Human WarBox LIve at McForks

Mon, 10 Mar 2003 11:07:28 -0500 (EST)

   Punk rock comic Henry Rollins likes to carve up public figures

                            By MIKE ROSS -- Edmonton Sun

  It's hard to make jokes about the war when the people in charge  of the
war are beating comedians to the punchline.   In a recent phone
conversation with Henry Rollins, the punk rock comic  (or  "spoken word
artist" if you prefer) brings up U.S. Defence Secretary  Donald
Rumsfeld. "Some of the sound bites this guy comes up with are
just hilarious,"  Rollins  says, "like 'going to war without the French is
like going deer hunting  without  an accordion.' I mean, come on! They
call him the shock jock of foreign  diplomacy. It's hilarious how this guy
is so crass. He is funny. It's  gallows  humour ... I've often said I
wanna open for him when he finally gets to  the   Sands in Vegas."

   Rollins has been seeing recent world events in shades of grey - unlike
the people largely responsible for said recent world events. So if you're
expecting  the "I hate Bush" type of ranting and raving when he speaks his
mind at  the  Winspear Centre on Monday, you may be disappointed.

   Now 42 and coming across as a genuinely nice guy instead of the
unforgiving   punk rock action figure he's been made out to be - as if
this should  come as a   surprise - Rollins can see both sides of many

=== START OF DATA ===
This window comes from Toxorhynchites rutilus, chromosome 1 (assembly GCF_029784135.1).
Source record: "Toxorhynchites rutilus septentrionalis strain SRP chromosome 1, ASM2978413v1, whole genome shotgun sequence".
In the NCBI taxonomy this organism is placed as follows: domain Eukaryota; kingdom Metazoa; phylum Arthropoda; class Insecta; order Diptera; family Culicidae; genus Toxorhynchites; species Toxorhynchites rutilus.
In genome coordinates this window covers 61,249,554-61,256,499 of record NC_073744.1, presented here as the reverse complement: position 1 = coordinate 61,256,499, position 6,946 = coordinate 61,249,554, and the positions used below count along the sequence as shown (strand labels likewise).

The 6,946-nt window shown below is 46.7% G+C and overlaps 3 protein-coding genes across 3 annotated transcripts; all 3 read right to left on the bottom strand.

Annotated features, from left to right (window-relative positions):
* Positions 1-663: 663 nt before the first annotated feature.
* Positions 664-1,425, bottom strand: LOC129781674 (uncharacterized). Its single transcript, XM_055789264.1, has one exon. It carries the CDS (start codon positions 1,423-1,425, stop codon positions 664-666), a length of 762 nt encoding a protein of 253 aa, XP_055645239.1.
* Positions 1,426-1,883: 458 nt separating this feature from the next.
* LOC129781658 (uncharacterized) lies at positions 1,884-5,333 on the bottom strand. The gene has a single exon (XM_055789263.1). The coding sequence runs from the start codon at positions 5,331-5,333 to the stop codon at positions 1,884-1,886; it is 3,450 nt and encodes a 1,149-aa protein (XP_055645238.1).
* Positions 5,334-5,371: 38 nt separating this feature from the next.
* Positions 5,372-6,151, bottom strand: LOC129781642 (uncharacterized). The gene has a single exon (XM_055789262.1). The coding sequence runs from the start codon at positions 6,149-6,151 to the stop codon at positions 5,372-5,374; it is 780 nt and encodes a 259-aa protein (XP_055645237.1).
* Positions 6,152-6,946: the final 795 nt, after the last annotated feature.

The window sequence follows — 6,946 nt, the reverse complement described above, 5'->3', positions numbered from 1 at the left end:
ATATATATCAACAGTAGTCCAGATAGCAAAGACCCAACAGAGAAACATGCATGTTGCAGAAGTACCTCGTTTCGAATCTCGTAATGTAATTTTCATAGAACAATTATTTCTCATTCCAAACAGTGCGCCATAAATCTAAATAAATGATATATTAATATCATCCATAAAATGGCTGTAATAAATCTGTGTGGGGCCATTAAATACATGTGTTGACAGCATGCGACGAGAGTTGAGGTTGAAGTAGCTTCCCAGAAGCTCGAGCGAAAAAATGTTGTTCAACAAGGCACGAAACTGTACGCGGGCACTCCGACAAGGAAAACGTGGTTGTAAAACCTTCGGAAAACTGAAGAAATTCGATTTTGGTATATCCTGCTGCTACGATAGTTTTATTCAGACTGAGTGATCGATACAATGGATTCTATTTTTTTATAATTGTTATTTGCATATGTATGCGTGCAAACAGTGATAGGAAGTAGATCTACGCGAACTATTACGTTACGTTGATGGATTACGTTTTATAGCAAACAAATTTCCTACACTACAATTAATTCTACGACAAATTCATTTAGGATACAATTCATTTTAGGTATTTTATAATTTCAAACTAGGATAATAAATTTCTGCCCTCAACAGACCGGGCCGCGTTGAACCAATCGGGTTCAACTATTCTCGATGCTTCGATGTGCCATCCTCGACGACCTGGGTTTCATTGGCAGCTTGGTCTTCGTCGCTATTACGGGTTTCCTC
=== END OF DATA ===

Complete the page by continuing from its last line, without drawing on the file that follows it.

issues. He's against the  death  penalty, yet can also understand wanting
to kill child rapists. He's  antiwar, but also anti-Saddam Hussein.

   And just how do we get comedy out of this? Being the type of socially
conscious  artist he is, Rollins pretty much has to address the Iraq
situation in  his act   - much like Lynyrd Skynyrd has to play Free Bird
every night.  "You pick out a certain aspect of it and zero in on it and
not for very  long,"  Rollins says. "Almost everybody's watching this
thing very closely on  the news  channels, and knowing I'm only privy to
the same information that  everybody  else is, there's not a whole lot I
can bring to it other than maybe my  own  street-level take on it."

   Rollins distances himself from the various vacuous Hollywood types who
set themselves up for scorn with simple-minded antiwar slogans.

   "A woman like Janeane Garofalo is very articulate. She can hold her
own. But  when you see people like Sheryl Crow on the American Music
Awards with  a   T-shirt that says 'war is bad karma ... like, hey, man,
war is, like,  bad  karma.' Lady, shut up! It's life and death here. It's
not bad karma. If  you're going to come across as something, have a little
bit more wallop to  your walk    than just saying, 'gosh, it's bad karma.'
So some of these people set themselves up to be eviscerated.

   "I am antiwar. I don't think anybody wants war. But I'm really
anti-Saddam  Hussein. I think there's a lot of people over there that are
not my  enemy, so that puts me in a weird position. I want the guy gone, so Iraq can have
a chance, but I don't wanna be in a war, and I hate the position our
president  has put America in, where the rest of the world is looking at
America  going,  'what are you, psycho?'

   I hope people around the world aren't stupid enough to buy into the
idea that all Americans are like the ugliness you see. I know a lot of
Americans  and they're really cool people, you know? A good bunch. Not
ignorant, not  racists not xenophobic. Yeah, OK, some of them, but no one
I know. And it's  nowhere remotely the majority. But our president has
really given us a bad  review."